When Michael Heggie arrived at Carolina as a transfer student, he had his sights set on law school.
To get his feet wet in the field, he launched a defense firm to represent students appearing in front of the University’s student-led honor code. After representing several students in the first year, he realized law might not be his passion. Building something from the ground up and watching it succeed was.
That passion grew into not just starting student groups, but businesses, including his most recent venture, USeek Connection Solutions, which connects local businesses with available student workers.
To learn the ropes of entrepreneurship and get this company off the ground, Heggie turned to 1789, Carolina’s central hub of student innovation. The space combines mentorship and workshops with working space and a collaborative setting to help Tar Heels develop the skills to be entrepreneurs and innovators.
“1789 was a keystone for us in the very early stages of getting everybody together, getting into a real mindset,” said Heggie, a senior majoring in psychology and minoring in entrepreneurship. “It was extremely important, and it also gave us a great space to create the application and meet the needs that we saw in the market.”
Operated by Innovate Carolina for the past 18 months, 1789 is working to develop talent for the workforce of the future, said Kimi Yingling, student engagement and events manager at Innovate Carolina.
“The goal is to foster an environment, create learning opportunities and build that mindset and skill set of an innovator,” she said. “We’re supporting all students who are interested in innovation and entrepreneurship. We believe that the skills that students learn pursuing entrepreneurship or being innovators will crossover and help them with skills like problem-solving, resiliency and team building.”
1789 was launched in 2014 by serial entrepreneur and Carolina alumnus Jim Kitchen, currently a professor of the practice at the Kenan-Flagler Business School. Located in a renovated bar on Franklin Street, the innovation incubator provides working space and meeting rooms for students preparing to launch their newest venture. For Heggie, that space was critical for getting USeek ready for the public.
“Anything you need for an early-stage startup, it’s going to be right there for you,” he said. “It’s important that you have a space where the only purpose is to build your company. When people go there, their psychological mindset immediately splits to ‘I’m here to build a company.'”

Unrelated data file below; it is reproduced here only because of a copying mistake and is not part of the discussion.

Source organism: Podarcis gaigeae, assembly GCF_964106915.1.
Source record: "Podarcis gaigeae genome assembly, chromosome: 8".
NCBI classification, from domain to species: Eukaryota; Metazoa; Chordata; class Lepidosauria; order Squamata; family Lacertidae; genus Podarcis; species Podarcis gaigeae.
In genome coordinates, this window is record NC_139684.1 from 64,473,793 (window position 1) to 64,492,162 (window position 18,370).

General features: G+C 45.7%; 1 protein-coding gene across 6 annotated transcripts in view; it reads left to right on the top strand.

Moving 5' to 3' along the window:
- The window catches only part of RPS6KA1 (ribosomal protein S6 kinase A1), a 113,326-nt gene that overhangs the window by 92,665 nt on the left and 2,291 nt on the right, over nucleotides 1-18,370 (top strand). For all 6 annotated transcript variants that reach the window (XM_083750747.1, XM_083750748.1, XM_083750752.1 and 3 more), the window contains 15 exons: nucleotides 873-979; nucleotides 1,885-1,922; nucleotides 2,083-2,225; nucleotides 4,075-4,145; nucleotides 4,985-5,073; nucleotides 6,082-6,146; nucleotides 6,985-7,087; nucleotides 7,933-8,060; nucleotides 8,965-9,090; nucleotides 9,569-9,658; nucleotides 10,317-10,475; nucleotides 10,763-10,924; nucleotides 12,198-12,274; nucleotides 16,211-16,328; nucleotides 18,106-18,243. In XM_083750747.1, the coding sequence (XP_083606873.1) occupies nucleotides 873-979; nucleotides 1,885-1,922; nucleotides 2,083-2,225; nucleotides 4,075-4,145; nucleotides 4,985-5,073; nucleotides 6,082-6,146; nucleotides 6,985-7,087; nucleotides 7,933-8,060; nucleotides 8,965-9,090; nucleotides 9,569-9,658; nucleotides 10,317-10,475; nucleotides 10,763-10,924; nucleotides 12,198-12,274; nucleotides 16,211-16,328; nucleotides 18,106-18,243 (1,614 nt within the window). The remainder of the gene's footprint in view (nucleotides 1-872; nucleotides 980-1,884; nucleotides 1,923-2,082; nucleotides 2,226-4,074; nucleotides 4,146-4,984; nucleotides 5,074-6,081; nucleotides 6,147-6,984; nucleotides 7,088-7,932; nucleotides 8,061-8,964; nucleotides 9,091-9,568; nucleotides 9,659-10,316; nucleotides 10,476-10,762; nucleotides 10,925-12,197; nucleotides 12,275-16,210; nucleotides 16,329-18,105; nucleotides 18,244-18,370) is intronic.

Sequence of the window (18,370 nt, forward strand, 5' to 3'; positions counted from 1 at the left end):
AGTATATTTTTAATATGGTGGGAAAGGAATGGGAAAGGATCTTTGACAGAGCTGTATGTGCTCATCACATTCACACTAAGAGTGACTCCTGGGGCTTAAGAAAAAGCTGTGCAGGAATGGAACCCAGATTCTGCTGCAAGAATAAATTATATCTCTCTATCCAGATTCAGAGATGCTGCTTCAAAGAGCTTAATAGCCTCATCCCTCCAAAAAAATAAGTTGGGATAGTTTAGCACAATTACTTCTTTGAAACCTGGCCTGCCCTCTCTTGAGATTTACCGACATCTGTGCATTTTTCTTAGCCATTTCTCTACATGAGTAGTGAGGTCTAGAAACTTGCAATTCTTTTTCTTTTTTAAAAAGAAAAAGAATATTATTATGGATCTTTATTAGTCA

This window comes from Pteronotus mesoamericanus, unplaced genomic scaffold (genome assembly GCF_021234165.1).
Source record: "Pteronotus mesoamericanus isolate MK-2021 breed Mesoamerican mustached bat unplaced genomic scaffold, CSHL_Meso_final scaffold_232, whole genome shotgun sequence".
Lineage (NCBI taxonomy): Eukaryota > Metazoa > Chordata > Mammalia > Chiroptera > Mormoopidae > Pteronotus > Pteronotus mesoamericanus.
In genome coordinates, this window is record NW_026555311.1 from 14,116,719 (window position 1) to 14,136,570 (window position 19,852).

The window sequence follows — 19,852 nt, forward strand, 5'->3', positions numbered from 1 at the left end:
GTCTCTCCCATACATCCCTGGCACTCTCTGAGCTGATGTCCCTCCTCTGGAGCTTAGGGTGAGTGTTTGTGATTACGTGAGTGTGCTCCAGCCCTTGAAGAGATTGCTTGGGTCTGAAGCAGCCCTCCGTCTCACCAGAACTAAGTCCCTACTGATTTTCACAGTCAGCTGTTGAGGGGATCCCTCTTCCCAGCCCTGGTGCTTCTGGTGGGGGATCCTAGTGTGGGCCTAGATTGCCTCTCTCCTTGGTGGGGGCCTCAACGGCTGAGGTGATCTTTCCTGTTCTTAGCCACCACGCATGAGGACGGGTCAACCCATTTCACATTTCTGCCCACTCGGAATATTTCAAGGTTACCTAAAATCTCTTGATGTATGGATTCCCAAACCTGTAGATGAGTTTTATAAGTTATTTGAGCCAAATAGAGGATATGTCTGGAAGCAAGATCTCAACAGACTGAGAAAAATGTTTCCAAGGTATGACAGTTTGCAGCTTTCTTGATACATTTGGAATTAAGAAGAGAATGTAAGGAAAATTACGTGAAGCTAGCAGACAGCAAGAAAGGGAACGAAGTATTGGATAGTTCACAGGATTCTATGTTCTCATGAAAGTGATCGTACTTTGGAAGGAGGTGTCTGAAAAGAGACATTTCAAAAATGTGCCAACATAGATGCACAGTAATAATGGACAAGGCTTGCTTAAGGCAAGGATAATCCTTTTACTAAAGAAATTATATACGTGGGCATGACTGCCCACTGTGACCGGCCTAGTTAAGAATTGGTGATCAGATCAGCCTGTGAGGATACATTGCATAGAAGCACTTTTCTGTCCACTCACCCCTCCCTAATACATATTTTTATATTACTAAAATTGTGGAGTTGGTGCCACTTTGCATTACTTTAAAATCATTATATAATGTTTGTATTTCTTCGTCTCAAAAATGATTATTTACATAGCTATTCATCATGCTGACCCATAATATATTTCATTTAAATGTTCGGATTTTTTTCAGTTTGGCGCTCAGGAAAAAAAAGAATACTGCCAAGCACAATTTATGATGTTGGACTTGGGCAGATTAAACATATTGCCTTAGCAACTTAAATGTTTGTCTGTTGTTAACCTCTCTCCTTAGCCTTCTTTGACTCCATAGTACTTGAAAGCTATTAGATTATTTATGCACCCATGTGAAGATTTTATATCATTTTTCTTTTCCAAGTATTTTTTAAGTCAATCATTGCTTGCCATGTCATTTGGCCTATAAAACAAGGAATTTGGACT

Veteran entrepreneurs with experience in everything from marketing to venture capitalist pitching to software development host office hours to help the Carolina students at 1789.
For senior Sam Canney, those connections and the collaboration that happens within the space are some of its biggest benefits. He has long been interested in launching his own companies but needed to find the resources to help.
“I was looking for a space where I could meet other like-minded people,” he said. “I was looking to build out a team and find other entrepreneurs who were running into the same issues that I was trying to start a business of my own.”
But 1789 isn’t just for students with a venture already in the works or students taking business courses.
“We’re open to all,” Yingling said. “The best way to develop innovative solutions to some of the world’s biggest problems are to have a diverse team. We want diversity in all areas. It doesn’t matter what your major is. It doesn’t matter what year you are. We’re open to all innovators.”
Yingling said 1789 is designed to be a space for students to test out the waters of entrepreneurship and hone professional skills. Throughout the semester, 1789 hosts several workshops that dive into topics ranging from understanding roles in startups to pitching yourself, and a lunch-and-learn series with local CEOs, COOs and founders.
“Whether you’re looking to build a club, whether you’re looking to work at a startup or whether you’re looking to build your own team, a lot of programming will revolve around helping students understand their own skills and abilities,” Yingling said. “I want students to gain self-confidence. I want them to gain an awareness of their own strengths and what they have to offer. Those are the things that are really going to translate to the workforce.”